Little but snow moving off docks Ships and customers are made to wait

longshoremen lose pay

A wasted day for many

3 terminals are shut

operations limited at Seagirt and Dundalk

The port

January 09, 1996|By Suzanne Wooton | Suzanne Wooton,SUN STAFF

The Blizzard of 1996 shut down three of the state's five public marine terminals and severely limited operations at the other two, Seagirt and Dundalk, until yesterday afternoon.

Longshoremen lost wages. Steamship lines lost time. Customers around the East Coast were forced to wait longer for merchandise with trucks stranded everywhere.

With highways shut down or blocked in the snow-bound Mid-West and East, only 15 trucks had arrived at Seagirt and Dundalk by midday yesterday to drop off or pick up containers or other cargo. That compared with nearly 1,500 on a typical day.

On the docks, privately contracted workers bulldozed the snow into piles and shoved it into the harbor. But while the piers were cleared and the cranes operational, huge snow drifts on the terminals' storage yard made it nearly impossible to move containers off and on the ships.

The weather didn't keep ships from arriving on schedule, but most of them were forced to dock for more than a day rather than hire gangs of longshoremen who would be slowed by the drifting snow.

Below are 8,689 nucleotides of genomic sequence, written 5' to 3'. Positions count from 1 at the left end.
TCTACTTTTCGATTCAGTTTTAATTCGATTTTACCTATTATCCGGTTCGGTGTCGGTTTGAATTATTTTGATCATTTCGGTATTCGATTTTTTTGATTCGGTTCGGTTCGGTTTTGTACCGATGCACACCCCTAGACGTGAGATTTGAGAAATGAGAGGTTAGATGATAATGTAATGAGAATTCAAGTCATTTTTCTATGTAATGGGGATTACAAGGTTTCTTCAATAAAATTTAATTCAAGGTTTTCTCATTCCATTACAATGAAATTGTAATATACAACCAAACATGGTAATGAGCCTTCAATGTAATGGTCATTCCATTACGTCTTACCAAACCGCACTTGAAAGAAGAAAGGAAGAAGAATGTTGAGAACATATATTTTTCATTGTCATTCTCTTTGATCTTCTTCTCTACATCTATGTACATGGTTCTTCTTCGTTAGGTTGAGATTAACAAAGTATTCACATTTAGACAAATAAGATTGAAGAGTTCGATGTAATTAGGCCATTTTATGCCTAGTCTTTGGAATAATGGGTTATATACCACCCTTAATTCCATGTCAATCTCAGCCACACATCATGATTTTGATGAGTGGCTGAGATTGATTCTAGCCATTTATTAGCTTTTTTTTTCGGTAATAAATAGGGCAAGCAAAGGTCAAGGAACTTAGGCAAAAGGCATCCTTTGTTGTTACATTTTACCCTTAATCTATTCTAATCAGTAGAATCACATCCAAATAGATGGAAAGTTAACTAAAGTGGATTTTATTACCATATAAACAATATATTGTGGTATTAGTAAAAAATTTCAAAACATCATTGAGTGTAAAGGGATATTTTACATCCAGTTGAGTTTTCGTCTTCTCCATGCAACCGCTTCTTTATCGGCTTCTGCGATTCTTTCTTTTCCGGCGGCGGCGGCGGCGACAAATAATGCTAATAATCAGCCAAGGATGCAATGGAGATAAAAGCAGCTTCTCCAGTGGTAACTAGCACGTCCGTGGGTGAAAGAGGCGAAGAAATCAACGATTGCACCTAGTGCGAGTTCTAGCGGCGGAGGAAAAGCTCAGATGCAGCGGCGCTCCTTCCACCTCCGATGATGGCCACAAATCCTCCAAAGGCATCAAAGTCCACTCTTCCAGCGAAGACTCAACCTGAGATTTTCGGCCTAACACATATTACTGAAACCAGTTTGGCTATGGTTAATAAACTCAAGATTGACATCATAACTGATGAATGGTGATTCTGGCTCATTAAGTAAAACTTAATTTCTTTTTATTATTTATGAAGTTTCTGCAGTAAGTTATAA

"When the snow drifts under the containers, the yard trucks couldn't get in to move them," said Jim White, deputy executive director of the Maryland Port Administration, which operates the public terminals. "They delayed loading until labor could be more productive."

Consequently, steamship lines on tight timetables to Europe or the Far East were thrown off schedule, since the loss of time here creates a domino effect that delays getting cargo to its ultimate destination.

"Sometimes they can cut out a port and make up the time," said Maurice Byan, president of the Steamship Trade Association, which represents major employers here, "but typically it's a lost day." For huge carriers, a day typically means $50,000, he said.

"The storm meant lost time, lost wages," Mr. Byan said. "And it wasn't just the ships. It was also trucks trying to get cargo to and from the piers. Anyway you look at it, it's expensive."

But, at the Port of Baltimore, even 2 feet of snow was manageable compared with the ice that covered the docks for weeks in the winter of 1993.

"At least you could push the snow around," Mr. White said. "With the ice, even salt didn't help."

Normal operations are expected to resume today.

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